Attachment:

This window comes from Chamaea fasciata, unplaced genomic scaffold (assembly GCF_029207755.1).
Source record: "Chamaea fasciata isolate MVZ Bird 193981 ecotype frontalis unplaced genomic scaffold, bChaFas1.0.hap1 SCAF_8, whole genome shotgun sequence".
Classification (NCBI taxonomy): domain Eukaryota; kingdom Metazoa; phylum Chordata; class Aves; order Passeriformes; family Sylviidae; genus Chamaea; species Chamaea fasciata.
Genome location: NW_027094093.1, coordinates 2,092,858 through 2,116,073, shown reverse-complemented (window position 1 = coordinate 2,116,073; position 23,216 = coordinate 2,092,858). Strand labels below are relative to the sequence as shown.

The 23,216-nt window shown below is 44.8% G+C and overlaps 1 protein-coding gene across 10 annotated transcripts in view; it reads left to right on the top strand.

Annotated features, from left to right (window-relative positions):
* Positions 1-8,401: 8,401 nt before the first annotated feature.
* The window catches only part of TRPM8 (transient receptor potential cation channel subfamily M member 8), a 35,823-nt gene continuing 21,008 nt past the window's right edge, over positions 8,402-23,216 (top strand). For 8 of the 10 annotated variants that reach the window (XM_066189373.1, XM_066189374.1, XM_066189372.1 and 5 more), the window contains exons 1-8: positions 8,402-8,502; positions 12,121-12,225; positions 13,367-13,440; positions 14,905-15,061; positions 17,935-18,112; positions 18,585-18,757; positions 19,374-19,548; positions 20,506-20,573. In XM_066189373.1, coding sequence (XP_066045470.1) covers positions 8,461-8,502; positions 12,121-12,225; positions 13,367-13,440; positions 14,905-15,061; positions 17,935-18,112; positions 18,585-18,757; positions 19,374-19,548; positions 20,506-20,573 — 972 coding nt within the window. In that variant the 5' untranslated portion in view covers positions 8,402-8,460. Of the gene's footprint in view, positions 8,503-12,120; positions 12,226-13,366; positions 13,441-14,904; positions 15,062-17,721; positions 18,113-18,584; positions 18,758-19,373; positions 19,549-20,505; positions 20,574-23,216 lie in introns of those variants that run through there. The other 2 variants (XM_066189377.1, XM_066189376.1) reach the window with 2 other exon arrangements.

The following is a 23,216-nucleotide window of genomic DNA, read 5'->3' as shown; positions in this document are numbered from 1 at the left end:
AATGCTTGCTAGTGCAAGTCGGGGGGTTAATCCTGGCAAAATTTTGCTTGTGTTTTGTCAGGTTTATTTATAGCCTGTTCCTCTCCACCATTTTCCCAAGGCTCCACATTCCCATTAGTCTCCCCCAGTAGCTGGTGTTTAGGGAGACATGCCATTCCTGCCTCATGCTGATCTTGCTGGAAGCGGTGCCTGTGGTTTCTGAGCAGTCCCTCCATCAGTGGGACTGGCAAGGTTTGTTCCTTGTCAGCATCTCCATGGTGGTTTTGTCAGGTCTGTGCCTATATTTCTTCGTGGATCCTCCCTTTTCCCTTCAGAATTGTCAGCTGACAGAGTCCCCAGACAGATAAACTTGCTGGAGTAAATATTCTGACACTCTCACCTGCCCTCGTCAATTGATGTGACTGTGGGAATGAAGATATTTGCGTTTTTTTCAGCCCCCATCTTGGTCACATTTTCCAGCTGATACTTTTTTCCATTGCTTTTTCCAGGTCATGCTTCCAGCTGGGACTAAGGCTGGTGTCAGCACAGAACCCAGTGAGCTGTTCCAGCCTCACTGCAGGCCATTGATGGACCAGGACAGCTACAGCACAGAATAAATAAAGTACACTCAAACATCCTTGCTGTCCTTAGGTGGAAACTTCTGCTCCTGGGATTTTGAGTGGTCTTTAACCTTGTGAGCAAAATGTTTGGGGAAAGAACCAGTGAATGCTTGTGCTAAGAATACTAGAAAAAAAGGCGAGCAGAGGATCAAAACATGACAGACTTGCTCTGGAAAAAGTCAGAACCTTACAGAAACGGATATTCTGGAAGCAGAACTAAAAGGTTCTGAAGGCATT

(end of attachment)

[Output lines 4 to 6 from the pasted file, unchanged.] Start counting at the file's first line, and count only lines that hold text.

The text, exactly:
Genome location: NW_027094093.1, coordinates 2,092,858 through 2,116,073, shown reverse-complemented (window position 1 = coordinate 2,116,073; position 23,216 = coordinate 2,092,858). Strand labels below are relative to the sequence as shown.

The 23,216-nt window shown below is 44.8% G+C and overlaps 1 protein-coding gene across 10 annotated transcripts in view; it reads left to right on the top strand.

Annotated features, from left to right (window-relative positions):